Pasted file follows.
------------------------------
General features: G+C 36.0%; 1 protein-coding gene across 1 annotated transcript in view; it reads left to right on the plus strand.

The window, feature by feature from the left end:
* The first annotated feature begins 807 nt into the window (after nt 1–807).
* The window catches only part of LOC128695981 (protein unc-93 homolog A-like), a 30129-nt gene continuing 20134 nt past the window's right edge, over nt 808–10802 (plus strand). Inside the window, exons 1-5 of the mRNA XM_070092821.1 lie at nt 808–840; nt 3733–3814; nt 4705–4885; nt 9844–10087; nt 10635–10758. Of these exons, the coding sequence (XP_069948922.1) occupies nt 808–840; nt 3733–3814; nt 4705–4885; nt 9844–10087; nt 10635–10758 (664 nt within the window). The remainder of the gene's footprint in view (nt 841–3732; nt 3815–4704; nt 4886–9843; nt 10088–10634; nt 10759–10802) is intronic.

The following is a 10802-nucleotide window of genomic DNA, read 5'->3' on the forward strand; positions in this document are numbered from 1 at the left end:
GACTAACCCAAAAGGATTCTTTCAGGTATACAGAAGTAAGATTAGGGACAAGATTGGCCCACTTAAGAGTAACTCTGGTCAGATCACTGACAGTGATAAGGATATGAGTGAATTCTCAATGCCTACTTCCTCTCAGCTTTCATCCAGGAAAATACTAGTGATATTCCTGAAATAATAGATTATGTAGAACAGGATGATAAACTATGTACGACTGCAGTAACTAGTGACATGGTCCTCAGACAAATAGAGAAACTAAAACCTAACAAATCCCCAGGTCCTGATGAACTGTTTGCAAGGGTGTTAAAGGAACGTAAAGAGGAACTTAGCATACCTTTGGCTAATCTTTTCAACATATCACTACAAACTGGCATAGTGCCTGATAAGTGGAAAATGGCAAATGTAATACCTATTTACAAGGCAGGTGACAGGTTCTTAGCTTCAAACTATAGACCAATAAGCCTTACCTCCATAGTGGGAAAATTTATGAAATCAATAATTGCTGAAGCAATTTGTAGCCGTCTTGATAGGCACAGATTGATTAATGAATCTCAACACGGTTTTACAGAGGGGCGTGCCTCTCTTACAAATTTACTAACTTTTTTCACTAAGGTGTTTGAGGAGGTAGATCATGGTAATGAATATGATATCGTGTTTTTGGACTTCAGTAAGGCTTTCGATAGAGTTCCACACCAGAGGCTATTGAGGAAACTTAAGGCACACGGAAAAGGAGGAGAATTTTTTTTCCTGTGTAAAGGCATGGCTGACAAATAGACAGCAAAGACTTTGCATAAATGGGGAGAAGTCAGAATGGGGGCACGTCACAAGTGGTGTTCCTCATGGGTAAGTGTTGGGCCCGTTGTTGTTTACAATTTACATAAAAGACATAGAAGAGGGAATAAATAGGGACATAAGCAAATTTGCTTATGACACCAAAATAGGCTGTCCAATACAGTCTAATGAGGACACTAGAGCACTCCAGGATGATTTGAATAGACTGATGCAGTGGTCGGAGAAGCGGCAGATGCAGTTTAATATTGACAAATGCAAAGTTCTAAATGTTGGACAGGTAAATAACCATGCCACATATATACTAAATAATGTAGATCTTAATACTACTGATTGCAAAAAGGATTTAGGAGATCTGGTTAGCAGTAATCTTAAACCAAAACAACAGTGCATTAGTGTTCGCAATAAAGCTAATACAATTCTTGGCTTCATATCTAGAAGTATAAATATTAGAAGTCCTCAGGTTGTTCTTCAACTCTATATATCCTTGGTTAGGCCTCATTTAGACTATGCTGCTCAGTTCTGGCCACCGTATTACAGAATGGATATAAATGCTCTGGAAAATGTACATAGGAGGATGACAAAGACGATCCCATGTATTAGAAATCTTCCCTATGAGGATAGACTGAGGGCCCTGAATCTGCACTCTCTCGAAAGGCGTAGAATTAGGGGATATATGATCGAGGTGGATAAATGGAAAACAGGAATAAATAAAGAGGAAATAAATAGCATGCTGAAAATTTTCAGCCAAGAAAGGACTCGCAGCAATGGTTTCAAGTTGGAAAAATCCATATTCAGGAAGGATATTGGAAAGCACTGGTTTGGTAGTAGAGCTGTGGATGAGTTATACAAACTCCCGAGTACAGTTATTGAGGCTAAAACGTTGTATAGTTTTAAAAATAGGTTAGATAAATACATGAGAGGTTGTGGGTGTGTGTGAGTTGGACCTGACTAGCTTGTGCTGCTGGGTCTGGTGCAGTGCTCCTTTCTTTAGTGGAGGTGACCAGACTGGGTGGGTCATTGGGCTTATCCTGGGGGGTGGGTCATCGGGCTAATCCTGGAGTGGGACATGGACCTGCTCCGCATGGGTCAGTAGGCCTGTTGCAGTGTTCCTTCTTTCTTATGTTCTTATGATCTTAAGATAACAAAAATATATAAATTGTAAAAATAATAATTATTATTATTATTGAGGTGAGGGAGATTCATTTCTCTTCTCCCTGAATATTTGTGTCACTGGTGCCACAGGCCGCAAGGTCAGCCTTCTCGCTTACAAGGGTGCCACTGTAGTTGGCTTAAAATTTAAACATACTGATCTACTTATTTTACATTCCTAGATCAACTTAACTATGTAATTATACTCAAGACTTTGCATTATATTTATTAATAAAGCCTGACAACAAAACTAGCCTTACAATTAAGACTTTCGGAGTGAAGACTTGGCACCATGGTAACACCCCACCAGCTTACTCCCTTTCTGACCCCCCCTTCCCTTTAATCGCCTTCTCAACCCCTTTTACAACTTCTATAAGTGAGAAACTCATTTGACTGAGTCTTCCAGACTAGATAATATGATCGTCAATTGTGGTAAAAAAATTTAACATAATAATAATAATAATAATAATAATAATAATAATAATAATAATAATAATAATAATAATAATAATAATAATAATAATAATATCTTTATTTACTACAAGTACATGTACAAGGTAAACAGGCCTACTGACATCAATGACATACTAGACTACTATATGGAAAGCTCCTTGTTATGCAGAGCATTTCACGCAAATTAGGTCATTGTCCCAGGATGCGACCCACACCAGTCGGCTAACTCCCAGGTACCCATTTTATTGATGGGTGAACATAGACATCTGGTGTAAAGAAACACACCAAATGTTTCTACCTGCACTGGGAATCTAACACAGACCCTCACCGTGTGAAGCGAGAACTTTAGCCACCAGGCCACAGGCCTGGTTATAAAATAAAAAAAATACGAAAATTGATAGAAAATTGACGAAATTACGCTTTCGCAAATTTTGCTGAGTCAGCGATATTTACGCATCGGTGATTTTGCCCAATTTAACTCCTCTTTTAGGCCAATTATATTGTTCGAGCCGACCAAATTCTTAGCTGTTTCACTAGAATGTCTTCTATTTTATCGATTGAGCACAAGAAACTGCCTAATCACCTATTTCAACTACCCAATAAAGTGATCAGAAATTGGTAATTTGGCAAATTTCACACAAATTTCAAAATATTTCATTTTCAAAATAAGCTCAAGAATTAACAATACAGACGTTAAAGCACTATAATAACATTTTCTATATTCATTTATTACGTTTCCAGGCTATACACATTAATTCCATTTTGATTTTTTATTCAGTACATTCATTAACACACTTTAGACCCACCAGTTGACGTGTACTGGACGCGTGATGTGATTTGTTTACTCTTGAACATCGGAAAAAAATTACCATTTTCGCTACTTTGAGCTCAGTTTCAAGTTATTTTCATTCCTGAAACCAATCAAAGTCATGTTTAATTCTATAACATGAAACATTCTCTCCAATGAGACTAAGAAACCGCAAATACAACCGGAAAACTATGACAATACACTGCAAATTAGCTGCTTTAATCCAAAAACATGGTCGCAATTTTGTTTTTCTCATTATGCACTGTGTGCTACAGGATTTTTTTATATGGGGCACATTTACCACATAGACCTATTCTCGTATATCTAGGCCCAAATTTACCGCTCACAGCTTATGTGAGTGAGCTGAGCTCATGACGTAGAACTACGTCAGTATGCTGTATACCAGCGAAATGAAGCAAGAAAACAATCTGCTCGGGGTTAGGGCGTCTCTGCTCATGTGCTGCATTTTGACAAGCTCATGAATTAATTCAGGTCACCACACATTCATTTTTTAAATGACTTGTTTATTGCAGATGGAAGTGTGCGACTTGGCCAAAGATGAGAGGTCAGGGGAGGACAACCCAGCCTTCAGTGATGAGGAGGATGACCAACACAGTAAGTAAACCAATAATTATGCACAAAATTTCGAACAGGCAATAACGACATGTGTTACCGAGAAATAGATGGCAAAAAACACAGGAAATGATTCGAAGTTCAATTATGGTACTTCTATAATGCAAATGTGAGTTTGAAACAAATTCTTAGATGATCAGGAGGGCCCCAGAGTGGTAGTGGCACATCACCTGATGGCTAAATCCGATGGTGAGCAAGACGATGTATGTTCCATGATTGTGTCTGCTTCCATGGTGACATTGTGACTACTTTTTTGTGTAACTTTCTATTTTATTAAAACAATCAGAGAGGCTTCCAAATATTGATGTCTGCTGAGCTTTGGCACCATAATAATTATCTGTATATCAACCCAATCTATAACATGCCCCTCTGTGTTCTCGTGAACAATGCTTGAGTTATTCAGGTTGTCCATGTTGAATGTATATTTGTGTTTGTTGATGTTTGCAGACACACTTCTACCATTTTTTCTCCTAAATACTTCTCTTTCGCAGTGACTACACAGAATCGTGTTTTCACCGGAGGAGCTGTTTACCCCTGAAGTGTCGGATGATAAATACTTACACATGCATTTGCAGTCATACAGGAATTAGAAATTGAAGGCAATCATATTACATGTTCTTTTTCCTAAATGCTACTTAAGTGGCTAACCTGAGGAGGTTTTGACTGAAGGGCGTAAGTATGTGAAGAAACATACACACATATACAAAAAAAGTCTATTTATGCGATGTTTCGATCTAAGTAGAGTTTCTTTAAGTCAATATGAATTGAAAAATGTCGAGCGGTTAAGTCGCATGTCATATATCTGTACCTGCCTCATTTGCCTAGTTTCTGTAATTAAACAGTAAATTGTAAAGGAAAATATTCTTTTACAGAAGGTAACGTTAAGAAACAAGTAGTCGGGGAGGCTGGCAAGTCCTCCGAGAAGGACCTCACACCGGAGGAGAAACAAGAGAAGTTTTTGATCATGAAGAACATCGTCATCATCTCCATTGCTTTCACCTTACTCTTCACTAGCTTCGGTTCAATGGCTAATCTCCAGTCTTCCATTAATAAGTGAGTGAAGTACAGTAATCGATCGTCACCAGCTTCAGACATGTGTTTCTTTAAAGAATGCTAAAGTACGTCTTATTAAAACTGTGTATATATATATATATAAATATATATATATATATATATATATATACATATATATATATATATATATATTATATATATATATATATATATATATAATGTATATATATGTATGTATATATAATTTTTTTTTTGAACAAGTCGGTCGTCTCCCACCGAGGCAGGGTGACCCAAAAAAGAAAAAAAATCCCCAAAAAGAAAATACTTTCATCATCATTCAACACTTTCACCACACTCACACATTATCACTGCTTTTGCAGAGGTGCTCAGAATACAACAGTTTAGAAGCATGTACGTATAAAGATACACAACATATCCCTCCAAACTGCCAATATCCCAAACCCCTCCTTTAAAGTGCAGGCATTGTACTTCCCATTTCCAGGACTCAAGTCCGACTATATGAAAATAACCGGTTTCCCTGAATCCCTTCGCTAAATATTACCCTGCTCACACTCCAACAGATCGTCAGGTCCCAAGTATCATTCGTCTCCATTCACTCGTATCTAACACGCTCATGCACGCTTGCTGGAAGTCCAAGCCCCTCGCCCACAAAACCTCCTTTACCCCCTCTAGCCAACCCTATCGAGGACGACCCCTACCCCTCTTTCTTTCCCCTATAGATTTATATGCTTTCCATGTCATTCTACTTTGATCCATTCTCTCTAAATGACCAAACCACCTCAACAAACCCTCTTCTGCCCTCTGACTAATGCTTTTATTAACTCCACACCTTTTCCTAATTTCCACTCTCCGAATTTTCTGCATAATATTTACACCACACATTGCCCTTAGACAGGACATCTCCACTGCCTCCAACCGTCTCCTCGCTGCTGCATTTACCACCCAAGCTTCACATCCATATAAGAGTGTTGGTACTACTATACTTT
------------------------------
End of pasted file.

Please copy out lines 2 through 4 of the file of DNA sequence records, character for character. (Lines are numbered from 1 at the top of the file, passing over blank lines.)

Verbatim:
The window, feature by feature from the left end:
* The first annotated feature begins 807 nt into the window (after nt 1–807).
* The window catches only part of LOC128695981 (protein unc-93 homolog A-like), a 30129-nt gene continuing 20134 nt past the window's right edge, over nt 808–10802 (plus strand). Inside the window, exons 1-5 of the mRNA XM_070092821.1 lie at nt 808–840; nt 3733–3814; nt 4705–4885; nt 9844–10087; nt 10635–10758. Of these exons, the coding sequence (XP_069948922.1) occupies nt 808–840; nt 3733–3814; nt 4705–4885; nt 9844–10087; nt 10635–10758 (664 nt within the window). The remainder of the gene's footprint in view (nt 841–3732; nt 3815–4704; nt 4886–9843; nt 10088–10634; nt 10759–10802) is intronic.